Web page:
“It (DPP’s office) is independent in law but in reality, it is not independent. You must understand that when government leaders have spoken and told a young person like her (Motinyane) not to do certain things, she cannot go ahead.
“She has a security officer assigned to her and other security officers to guard her house. But what will happen if they withdraw her security? Do you realise what that would expose her to?
“If they withdraw the security officers assigned to her residence, what courage would someone so tiny and staying alone have to continue with such cases?
“So, the whole system is rotten to the core, it does not strive to ensure that justice is served.
“Basotho are wondering what has happened to some of the high-profile cases involving certain people and you know what- some of the witnesses have been killed. The cases cannot be concluded because the witnesses have been killed. These very cases involve high ranking individuals. One has to ask what kind of a country we have become? How will we raise our children in an environment that is pushing so hard to avoid the rule of law?”
Prof Mahao also accused the government of “bribing” Ms Sibolla, with a diplomatic post to stop her from spilling the beans in the Lipolelo murder.
Ms Sibolla, the slain Lipolelo’s friend, is a key state witness in the murder case.
“There is that person who is the victim who has been bribed with an embassy post for her to stop pursuing those issues. I am referring to Thato Sibolla,” Prof Mahao said.
Back in May 2021, Ms Sibolla was appointed consular at the Lesotho High Commission in Pretoria.
Ms Sibolla had been living in exile in South Africa, under Amnesty International protection, after fleeing the country in 2019 when the police started to question ‘Maesaiah in connection with the Lipolelo murder.
In a February 2021 interview, Ms Sibolla spoke of her fear for her life after ‘Maesaiah had been granted bail. She described the bail as a betrayal by the justice system.
“Everything about the case did not add up,” Ms Sibolla said of Ms Thabane’s bail.
“The confirmation by the police that someone as powerful as the (former) First Lady was the suspect didn’t sit well with me. Worse still is the fact that she was released (on bail).
“I called the investigation team which was also in the dark until the case had gone to court. Nothing added up and nothing was done to allay my fears. I was not even given the courtesy of being properly informed so that I could make my own preparations for my safety since the state had not given me any protection.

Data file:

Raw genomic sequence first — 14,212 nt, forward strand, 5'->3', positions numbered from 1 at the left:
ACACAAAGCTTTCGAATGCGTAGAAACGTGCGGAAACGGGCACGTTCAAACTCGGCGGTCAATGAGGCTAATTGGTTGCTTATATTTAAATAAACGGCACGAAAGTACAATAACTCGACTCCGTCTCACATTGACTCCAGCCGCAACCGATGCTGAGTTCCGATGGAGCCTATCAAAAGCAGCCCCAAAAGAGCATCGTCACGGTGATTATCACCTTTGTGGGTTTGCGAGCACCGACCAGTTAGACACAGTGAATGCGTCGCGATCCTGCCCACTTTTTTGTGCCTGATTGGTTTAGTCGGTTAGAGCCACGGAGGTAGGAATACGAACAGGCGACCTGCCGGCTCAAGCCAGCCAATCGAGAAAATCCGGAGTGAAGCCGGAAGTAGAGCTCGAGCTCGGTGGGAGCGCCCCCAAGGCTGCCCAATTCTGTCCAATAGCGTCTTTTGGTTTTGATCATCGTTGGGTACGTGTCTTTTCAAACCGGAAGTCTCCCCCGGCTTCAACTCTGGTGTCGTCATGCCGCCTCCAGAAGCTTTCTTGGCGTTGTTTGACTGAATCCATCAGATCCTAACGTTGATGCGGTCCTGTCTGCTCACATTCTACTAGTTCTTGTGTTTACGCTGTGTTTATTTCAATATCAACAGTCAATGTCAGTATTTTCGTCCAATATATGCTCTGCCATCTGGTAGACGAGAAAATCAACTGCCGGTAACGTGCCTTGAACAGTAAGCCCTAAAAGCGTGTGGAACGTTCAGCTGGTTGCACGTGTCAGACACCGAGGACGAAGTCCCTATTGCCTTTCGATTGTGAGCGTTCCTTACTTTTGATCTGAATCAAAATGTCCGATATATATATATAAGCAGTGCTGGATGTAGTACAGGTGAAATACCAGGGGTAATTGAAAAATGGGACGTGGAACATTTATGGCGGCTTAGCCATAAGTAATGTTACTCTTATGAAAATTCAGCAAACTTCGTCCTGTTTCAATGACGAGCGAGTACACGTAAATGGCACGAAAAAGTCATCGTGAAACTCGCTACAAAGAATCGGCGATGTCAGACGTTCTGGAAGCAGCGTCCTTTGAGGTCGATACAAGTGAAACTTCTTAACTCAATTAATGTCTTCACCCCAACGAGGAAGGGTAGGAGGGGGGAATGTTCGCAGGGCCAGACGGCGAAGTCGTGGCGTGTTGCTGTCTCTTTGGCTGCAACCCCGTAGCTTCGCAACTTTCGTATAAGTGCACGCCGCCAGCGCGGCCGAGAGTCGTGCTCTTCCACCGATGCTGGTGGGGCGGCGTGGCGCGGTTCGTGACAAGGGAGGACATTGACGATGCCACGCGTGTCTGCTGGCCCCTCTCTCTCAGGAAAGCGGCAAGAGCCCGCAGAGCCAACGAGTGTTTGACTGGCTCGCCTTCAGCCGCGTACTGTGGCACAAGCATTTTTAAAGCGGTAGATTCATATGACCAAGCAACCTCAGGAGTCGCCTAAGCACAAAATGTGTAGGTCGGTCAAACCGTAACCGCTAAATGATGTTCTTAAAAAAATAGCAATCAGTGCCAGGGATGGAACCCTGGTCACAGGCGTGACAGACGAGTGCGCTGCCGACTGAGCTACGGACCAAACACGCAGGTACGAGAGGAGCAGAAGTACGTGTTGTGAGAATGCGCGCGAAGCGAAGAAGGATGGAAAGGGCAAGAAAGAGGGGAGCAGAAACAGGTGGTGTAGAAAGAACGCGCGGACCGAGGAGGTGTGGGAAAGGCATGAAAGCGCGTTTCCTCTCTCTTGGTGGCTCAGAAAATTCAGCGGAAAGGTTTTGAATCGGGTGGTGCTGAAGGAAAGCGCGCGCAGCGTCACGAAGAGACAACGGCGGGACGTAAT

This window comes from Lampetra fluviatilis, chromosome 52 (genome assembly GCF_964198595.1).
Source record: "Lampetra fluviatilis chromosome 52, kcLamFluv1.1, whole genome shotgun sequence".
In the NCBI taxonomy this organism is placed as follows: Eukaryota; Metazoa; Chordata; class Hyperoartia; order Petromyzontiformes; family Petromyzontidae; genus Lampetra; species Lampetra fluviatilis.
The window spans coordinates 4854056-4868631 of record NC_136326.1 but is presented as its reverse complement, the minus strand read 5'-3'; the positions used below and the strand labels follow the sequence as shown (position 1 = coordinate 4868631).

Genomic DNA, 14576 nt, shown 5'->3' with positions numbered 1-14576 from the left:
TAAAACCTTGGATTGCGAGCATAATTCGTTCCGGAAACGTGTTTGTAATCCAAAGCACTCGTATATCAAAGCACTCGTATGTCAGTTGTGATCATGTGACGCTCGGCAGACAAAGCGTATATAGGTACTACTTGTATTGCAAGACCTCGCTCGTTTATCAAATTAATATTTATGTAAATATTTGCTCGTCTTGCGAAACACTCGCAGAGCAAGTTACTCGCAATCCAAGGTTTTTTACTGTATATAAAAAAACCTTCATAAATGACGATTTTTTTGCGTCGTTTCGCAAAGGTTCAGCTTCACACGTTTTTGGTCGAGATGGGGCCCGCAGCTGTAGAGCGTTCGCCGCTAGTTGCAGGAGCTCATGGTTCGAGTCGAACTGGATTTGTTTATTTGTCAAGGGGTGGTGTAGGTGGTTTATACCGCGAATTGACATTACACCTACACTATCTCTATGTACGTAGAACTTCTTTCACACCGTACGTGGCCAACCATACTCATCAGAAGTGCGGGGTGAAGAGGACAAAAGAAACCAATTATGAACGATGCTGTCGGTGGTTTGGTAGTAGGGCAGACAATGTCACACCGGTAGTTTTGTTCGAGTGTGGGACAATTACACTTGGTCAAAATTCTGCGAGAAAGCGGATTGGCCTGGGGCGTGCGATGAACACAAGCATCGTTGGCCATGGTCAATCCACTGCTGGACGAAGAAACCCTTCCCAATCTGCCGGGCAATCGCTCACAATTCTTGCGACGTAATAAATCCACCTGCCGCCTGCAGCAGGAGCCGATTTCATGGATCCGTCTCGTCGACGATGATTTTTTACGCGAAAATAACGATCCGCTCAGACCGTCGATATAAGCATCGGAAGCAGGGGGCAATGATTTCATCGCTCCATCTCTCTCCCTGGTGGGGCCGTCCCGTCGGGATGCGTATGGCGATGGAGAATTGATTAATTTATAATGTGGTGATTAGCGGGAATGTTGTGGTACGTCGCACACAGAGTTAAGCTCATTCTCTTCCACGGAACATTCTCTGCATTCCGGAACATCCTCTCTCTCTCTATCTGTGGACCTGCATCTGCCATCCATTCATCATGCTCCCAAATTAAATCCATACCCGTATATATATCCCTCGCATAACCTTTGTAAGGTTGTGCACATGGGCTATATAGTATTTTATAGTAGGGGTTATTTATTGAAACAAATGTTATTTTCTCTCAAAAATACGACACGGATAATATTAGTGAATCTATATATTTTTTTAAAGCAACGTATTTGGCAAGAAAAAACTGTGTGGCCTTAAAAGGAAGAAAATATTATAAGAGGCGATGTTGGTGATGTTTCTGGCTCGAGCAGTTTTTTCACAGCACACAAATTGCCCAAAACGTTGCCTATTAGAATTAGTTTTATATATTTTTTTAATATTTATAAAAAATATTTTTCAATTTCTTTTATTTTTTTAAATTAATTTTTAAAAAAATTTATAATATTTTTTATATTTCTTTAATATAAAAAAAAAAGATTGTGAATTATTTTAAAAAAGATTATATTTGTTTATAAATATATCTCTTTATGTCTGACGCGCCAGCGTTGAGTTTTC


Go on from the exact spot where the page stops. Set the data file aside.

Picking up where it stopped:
“The pain of betrayal by the justice system is that it doesn’t only break your heart, but is also darkens your soul. My life has completely changed and so have my sleeping patterns as I get constant nightmares. I am traumatised and no counsellor can help me pick up the pieces and make me whole again,” Ms Sibolla said at the time.
The failure to charge Mr Thabane despite the much-vaunted claims that his communication devices were used in the plotting of the murder has baffled many. Others now see the case, which attracted widespread international attention, being allowed to die a natural death. During her bail hearing ‘Maesaiah had herself taken umbrage with the decision to charge her when it was her husband’s phone that was allegedly used in the murder. Any failure to co-charge her husband is seen imperilling the entire state case even if it is pursued. Still, the whole case has been stagnant since ‘Maesaiah was originally charged almost 18 months ago. Any mishandling of the case is seen irretrievably damaging the reputation of the current DPP in the long term despite her initial efforts to pursue it. It is a case seen remaining entrenched in the national psyche until it is resolved.
Meanwhile, Lesotho’s perennial political and human rights problems came under the spotlight at the recent SADC summit in Lilongwe, Malawi.
In their communique following the 17 and 18 August 2021 summit, regional leaders urged the government to “expedite the completion of the ongoing reforms, and to continue with peace, transitional justice and reconciliation process to engender national unity, and bring about national healing and cohesion”.
The transitional justice issue has been a thorny one with the ABC and Prof Mahao all opposing the National Peace and Unity Bill which seeks to establish a National Peace and Unity Commission with powers to pardon suspects who testify truthfully and show remorse for their crimes. Prof Mahao and the ABC say the Bill is meant to protect high profile criminals at the expense of justice for the victims.
“The transitional justice commission is just a dishonest mechanism which will never bring peace to this country because Basotho will continue to discuss these things even if they try to hide them,” said Prof Mahao in the weekend interview.
“I was fired a day after I met families of the victims of human rights abuses. There were more than 40 people who came to that meeting and those people can tell you that they know their tormentors.
“Now you want to suppress that information over something (proposed National Peace and Unity Commission) which can never work. No one will voluntarily confess their sins.
“The best way is for suspects to be tried in court and be freed if there is no evidence to convict them. Everyone will be satisfied by that.
“We know the killers but we hide that. I can tell you that my cousin was killed by soldiers in 1986. They had arrested him at his home and took him to the river where gunshots were fired. Those who arrested him came back alone. We know and live among the army officers who arrested him.”
Prof Mahao said politicians were “unwilling to do the right thing and expose all human rights abuses for justice to be served”.
“Another cousin, a sibling to (former South African) President Thabo Mbeki, was abducted and killed. But there is still no justice yet we know very well who killed him. The killers of people like (Famo musician Mosotho) Chakela are known.
“We, especially us politicians, lack the will to ensure that these things are exposed for justice to be served. That is where the Lesotho problem lies. If we don’t deal with these issues, future generations will never heal. There will be a recycling of hatred and acrimony,” Prof Mahao said.